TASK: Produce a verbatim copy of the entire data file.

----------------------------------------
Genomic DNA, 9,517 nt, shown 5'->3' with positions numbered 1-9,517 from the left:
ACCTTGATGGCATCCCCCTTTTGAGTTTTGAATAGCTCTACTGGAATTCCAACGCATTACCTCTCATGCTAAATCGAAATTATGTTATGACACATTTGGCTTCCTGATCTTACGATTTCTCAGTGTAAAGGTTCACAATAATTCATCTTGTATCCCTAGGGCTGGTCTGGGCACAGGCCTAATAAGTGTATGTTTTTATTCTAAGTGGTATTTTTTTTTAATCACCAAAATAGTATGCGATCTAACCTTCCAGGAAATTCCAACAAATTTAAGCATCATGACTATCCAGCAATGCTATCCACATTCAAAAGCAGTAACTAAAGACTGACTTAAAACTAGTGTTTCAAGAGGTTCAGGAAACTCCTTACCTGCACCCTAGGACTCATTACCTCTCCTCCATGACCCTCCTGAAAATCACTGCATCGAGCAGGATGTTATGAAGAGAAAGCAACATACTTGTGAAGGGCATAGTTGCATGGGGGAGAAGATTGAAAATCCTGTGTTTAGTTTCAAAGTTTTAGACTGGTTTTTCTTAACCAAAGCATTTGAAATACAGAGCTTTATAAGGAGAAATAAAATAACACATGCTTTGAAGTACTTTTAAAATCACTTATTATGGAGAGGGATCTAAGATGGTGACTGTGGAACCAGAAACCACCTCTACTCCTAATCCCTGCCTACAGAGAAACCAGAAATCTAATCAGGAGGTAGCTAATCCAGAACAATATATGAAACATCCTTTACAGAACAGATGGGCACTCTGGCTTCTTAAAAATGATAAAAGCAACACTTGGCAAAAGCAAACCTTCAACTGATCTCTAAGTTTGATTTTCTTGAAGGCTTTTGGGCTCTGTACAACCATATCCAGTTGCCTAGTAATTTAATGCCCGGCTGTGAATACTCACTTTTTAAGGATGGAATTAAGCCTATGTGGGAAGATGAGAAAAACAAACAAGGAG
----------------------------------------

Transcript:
Genomic DNA, 9,517 nt, shown 5'->3' with positions numbered 1-9,517 from the left:
ACCTTGATGGCATCCCCCTTTTGAGTTTTGAATAGCTCTACTGGAATTCCAACGCATTACCTCTCATGCTAAATCGAAATTATGTTATGACACATTTGGCTTCCTGATCTTACGATTTCTCAGTGTAAAGGTTCACAATAATTCATCTTGTATCCCTAGGGCTGGTCTGGGCACAGGCCTAATAAGTGTATGTTTTTATTCTAAGTGGTATTTTTTTTTAATCACCAAAATAGTATGCGATCTAACCTTCCAGGAAATTCCAACAAATTTAAGCATCATGACTATCCAGCAATGCTATCCACATTCAAAAGCAGTAACTAAAGACTGACTTAAAACTAGTGTTTCAAGAGGTTCAGGAAACTCCTTACCTGCACCCTAGGACTCATTACCTCTCCTCCATGACCCTCCTGAAAATCACTGCATCGAGCAGGATGTTATGAAGAGAAAGCAACATACTTGTGAAGGGCATAGTTGCATGGGGGAGAAGATTGAAAATCCTGTGTTTAGTTTCAAAGTTTTAGACTGGTTTTTCTTAACCAAAGCATTTGAAATACAGAGCTTTATAAGGAGAAATAAAATAACACATGCTTTGAAGTACTTTTAAAATCACTTATTATGGAGAGGGATCTAAGATGGTGACTGTGGAACCAGAAACCACCTCTACTCCTAATCCCTGCCTACAGAGAAACCAGAAATCTAATCAGGAGGTAGCTAATCCAGAACAATATATGAAACATCCTTTACAGAACAGATGGGCACTCTGGCTTCTTAAAAATGATAAAAGCAACACTTGGCAAAAGCAAACCTTCAACTGATCTCTAAGTTTGATTTTCTTGAAGGCTTTTGGGCTCTGTACAACCATATCCAGTTGCCTAGTAATTTAATGCCCGGCTGTGAATACTCACTTTTTAAGGATGGAATTAAGCCTATGTGGGAAGATGAGAAAAACAAACAAGGAG